August 8, 2013 at 12:50 pm #41058
Chee-koong or chee-gong? Most places I read say chee-gong, but Michael seems to pronounce it chee-koong. Or is it chee-goong? Tricky Wade-Giles and pinyin…August 8, 2013 at 9:28 pm #41059
I’ll give you a long drawn-out answer. 🙂
I assume you are asking the question as to how a Chinese person
would say it, right?
If so, then it is “Chee-gung”.
Strictly speaking, Chinese has tones, so additional to the pronunciation
is the tone. The first part “Chee”, should be said short and fast,
with a falling tone. Sort of like when you quickly and sharply say “STOP!”
The second part “gung”, should be said long and stretched out, in an
even level tone . . . this gives it more of a “gong” sound, but the underlying
vowel sound is more of short “u” than an “o” sound.
This is true, regardless of which transliteration system is used.
As you know, the Wade-Giles vs. pinyin transliteration issue is just an
issue as to how to transform spoken Chinese into text using the Latin Alphabet.
Wade-Giles were a pair of Brits who put forward their system in the 1890’s.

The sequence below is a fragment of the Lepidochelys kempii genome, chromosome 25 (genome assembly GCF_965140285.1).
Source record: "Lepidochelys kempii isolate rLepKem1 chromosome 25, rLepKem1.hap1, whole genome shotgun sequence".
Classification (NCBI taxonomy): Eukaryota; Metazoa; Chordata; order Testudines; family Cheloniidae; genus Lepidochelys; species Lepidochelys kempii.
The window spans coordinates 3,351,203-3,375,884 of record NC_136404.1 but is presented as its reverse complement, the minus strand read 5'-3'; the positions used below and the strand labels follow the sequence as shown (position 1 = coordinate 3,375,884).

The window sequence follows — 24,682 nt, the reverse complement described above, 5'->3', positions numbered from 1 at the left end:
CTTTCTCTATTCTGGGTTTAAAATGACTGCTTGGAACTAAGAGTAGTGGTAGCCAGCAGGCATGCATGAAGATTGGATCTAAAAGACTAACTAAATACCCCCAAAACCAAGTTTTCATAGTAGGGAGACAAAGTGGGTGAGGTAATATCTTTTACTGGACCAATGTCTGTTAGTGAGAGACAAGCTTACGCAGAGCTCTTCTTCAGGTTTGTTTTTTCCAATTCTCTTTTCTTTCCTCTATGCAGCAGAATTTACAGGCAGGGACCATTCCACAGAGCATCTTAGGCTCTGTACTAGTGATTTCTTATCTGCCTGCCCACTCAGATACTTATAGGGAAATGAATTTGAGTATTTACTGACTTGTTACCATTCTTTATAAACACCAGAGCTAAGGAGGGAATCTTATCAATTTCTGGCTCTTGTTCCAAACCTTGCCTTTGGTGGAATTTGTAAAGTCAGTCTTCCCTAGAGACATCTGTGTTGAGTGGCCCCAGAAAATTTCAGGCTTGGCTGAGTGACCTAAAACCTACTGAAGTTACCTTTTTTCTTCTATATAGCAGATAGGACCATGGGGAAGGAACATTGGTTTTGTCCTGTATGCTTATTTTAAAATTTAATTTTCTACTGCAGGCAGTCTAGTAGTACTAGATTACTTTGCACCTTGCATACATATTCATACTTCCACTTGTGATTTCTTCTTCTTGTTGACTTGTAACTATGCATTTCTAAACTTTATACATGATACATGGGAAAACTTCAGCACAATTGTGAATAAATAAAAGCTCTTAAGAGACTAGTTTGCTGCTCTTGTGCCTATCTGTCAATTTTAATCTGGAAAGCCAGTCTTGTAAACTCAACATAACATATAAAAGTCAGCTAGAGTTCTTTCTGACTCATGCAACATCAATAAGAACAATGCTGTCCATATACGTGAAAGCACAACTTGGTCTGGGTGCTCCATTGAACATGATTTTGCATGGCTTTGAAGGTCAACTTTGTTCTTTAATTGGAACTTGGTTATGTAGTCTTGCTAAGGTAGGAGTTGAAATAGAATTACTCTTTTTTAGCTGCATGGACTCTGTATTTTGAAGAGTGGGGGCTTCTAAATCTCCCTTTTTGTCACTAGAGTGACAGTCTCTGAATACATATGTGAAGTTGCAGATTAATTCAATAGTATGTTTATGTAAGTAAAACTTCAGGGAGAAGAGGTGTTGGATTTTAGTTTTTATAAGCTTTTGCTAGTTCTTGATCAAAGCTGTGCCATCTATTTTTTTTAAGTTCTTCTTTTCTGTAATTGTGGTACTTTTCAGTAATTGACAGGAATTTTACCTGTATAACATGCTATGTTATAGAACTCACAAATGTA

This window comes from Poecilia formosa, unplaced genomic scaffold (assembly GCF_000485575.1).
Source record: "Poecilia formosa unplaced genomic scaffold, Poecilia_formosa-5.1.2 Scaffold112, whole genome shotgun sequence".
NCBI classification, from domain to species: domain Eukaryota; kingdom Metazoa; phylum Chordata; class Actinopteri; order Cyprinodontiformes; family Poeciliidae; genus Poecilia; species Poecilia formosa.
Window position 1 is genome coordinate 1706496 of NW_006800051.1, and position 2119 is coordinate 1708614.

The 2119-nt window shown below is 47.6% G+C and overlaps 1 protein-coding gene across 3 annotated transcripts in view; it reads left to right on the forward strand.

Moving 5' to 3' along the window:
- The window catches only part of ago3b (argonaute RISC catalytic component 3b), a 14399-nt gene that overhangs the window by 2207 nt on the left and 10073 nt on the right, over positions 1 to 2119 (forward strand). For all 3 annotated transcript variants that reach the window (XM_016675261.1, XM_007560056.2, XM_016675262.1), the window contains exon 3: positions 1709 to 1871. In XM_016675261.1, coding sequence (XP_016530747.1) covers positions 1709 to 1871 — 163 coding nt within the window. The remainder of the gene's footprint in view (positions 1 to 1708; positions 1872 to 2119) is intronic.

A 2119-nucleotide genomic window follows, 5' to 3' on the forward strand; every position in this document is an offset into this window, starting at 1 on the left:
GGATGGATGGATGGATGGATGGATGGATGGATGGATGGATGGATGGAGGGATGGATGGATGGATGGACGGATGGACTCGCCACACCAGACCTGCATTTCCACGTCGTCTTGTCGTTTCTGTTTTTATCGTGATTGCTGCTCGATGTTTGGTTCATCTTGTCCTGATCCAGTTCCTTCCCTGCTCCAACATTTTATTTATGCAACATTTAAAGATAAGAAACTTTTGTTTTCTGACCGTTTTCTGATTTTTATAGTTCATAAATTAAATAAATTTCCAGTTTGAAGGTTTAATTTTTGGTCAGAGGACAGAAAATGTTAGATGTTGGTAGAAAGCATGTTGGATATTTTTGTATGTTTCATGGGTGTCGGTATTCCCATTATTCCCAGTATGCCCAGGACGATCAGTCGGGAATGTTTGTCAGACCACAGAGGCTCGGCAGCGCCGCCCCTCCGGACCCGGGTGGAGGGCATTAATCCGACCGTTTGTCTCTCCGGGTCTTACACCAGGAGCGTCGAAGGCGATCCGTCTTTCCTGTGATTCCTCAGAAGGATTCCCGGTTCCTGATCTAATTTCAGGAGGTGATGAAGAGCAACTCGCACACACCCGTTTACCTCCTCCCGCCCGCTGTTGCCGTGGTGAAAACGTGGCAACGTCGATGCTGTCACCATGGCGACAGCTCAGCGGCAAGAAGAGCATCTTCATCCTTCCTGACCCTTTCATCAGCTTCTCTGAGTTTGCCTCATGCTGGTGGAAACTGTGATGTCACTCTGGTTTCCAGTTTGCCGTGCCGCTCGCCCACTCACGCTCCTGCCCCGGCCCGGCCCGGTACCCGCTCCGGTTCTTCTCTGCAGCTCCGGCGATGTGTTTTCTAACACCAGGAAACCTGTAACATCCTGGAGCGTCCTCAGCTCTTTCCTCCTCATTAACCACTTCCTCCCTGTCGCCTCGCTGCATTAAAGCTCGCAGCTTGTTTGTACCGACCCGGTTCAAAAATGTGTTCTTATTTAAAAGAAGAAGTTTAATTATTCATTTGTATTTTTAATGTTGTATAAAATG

Of course, China didn’t like this, because not only were some sounds misrepresented by the associated letters, but more importantly, they didn’t create it. It’s an issue of pride. In the 1950’s, China created the new pinyin system. They made it official in 1980s. Modern Daoist scholars almost always use pinyin now exclusively. Personally, I try to do the same, excepting in the case of “Tao” and “Tai Chi”, since these kind of have become too integrated into our culture.
In the same way, due to Wade-Giles transliteration creating the false impression of how things are pronounced, due to the long number of years of its implementation, and due to the typical American tendency to mispronounce foreign words . . . many different variants “chee-kung”, “chee-koong”, “chee-gOng”, etc. have become popular and likewise these pronunciations . . . part of our culture. Since they have become part of our culture, they have really almost become American words with American pronunciation . . . with pronunciations and accents varying from person to person (not unlike North vs. South accents). So who is to say what is “correct” from an American perspective.
But if you want to say it like a Chinese person, it would be “chee-gung”,
or more appropriately “chee4-gung1”, where 4 and 1 refer to the Chinese tones
I described above.
For me, I tend to be a typical American and am lazy with the tones, but
otherwise say “chee-gung”. Unless, of course, I’m talking to someone who speaks Chinese, then I am extra careful with my tones. 😉
StevenAugust 9, 2013 at 8:36 am #41061
Thanks Steven, just like the true scholar that you are! Sort of what I figured, as I tend to go either gong or gung, or sort of a blend of the two…August 10, 2013 at 1:00 pm #41063August 10, 2013 at 7:02 pm #41065
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